On the Danger of Interpreting Data at Face Value

Another example, this time involving Manchester United manager, Sir Alex Ferguson, didn’t have such a happy ending. Opta data showed that his star defender, Jaap Stam, was making fewer tackles each season. Ferguson promptly offloaded him in August 2001 to Lazio — keen to earn a high transfer fee before the decline became apparent to rival clubs.

However, Stam’s career blossomed in Italy and Ferguson realised his error — the lower number of tackles was a sign of Stam’s improvement, not decline. He was losing the ball less and intercepting more passes that he needed to make fewer tackles. Ferguson says selling Stam was the biggest mistake of his managerial career. From then on he refused to be seduced by simplistic data.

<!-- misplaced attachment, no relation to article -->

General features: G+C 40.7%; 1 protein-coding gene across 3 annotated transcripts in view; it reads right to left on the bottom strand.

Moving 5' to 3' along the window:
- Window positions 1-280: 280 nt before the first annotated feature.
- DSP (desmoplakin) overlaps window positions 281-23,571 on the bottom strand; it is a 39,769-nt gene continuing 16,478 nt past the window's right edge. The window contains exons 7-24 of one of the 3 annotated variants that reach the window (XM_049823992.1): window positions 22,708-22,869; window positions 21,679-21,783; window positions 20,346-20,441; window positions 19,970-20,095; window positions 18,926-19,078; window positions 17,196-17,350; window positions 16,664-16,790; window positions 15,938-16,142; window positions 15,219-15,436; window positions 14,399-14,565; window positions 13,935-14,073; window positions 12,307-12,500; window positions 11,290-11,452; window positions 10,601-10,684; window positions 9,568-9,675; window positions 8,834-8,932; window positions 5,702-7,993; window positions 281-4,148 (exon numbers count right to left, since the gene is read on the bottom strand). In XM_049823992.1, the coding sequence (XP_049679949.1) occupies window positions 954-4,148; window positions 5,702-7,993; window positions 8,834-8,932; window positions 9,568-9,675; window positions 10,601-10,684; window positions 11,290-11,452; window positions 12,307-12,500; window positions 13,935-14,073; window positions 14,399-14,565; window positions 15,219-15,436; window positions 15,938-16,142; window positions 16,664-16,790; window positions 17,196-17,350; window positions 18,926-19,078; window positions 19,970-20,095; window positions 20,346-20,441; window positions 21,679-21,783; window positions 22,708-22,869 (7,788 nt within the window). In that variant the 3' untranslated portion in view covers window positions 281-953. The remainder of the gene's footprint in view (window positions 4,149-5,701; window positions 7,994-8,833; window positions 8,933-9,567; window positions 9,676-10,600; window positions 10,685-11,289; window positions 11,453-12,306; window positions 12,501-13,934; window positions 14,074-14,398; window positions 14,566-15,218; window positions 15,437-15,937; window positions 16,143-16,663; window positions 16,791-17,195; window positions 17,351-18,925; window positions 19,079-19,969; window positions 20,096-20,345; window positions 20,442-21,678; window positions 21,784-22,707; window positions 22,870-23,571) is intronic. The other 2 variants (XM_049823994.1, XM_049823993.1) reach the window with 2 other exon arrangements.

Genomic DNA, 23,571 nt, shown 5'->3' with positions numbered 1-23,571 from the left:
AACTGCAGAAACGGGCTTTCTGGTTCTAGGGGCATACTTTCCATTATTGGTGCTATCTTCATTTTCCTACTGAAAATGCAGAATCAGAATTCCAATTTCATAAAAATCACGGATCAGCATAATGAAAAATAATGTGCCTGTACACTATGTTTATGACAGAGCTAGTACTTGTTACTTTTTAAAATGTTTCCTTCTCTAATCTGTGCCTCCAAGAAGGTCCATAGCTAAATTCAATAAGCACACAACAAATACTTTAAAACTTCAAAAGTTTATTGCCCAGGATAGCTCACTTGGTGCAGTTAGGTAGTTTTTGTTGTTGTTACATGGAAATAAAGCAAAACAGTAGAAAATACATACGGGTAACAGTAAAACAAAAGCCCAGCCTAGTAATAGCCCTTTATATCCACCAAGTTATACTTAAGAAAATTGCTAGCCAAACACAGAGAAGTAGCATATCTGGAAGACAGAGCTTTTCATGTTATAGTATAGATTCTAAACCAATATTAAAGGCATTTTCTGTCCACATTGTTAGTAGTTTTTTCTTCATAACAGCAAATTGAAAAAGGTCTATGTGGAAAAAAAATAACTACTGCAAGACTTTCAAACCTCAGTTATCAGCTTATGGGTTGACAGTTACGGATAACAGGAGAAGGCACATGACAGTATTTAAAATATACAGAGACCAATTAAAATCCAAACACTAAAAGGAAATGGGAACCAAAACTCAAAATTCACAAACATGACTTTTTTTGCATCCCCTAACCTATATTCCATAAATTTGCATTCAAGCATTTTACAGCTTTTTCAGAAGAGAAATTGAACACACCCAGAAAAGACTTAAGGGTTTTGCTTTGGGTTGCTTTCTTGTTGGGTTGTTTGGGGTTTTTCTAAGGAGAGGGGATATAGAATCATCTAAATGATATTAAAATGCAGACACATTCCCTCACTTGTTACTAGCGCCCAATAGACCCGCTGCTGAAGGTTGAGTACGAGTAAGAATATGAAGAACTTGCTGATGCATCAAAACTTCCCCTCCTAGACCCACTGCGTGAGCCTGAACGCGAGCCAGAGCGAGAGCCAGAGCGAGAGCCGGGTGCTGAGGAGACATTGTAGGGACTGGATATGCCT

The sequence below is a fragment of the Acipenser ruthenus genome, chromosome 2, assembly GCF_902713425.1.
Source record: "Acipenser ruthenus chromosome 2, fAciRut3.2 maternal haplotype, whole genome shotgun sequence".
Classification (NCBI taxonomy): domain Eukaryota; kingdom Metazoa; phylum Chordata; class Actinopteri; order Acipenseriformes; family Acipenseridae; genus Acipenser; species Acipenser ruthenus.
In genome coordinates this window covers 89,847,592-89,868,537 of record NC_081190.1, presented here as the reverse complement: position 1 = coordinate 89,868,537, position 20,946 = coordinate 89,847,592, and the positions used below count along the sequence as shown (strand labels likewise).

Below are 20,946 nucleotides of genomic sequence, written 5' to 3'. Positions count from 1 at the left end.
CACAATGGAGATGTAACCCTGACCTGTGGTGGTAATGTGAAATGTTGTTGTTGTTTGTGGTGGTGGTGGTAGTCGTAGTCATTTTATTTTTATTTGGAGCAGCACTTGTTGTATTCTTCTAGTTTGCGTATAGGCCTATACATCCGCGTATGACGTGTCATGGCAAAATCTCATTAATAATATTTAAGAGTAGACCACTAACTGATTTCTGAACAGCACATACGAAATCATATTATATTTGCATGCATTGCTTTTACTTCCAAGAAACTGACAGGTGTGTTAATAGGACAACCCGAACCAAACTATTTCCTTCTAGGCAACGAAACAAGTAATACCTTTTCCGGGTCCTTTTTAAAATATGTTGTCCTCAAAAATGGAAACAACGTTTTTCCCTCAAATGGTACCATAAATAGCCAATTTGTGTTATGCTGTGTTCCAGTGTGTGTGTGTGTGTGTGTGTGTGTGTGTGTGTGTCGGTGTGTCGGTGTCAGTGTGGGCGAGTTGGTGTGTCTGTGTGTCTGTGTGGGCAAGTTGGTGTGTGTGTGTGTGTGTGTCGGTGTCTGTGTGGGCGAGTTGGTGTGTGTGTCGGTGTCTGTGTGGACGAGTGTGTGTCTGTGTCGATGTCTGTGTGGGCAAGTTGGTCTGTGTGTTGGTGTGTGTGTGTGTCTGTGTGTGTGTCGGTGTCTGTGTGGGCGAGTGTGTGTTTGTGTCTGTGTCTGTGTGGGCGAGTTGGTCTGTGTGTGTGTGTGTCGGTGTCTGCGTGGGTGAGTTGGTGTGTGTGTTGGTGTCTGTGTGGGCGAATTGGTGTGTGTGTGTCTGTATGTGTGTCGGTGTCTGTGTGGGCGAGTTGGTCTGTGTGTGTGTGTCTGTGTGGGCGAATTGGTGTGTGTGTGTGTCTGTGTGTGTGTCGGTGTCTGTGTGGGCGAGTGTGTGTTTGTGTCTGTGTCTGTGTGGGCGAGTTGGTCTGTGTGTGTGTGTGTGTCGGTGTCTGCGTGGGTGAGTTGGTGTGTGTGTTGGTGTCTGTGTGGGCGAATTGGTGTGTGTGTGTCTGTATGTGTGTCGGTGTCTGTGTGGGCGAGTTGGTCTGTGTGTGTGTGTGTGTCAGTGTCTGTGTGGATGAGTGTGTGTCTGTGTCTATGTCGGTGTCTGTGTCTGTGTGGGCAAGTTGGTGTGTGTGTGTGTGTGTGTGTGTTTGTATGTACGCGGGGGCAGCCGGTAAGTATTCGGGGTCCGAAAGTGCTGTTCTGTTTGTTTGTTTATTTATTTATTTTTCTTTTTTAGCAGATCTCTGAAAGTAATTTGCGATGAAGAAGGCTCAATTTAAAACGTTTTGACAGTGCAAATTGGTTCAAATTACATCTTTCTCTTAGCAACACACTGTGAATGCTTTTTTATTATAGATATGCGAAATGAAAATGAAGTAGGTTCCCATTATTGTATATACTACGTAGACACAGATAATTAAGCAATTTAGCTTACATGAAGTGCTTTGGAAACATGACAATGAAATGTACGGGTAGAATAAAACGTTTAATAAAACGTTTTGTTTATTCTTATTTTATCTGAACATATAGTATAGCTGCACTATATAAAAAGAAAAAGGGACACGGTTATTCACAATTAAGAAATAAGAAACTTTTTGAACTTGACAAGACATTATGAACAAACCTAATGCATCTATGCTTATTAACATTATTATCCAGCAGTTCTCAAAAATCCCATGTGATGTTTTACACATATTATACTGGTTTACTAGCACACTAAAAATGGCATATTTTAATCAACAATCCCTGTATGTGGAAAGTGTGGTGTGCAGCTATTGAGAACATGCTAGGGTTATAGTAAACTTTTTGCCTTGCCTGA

These criticisms don’t mean you should disregard tracking data. Expecting any methodology to be perfect is to burden it with unreasonable expectations. Instead, you need to be aware that it merely provides evidence to which you need to apply your discretion and judgement.

Excerpt from: The Choice Factory: 25 behavioural biases that influence what we buy by Richard Shotton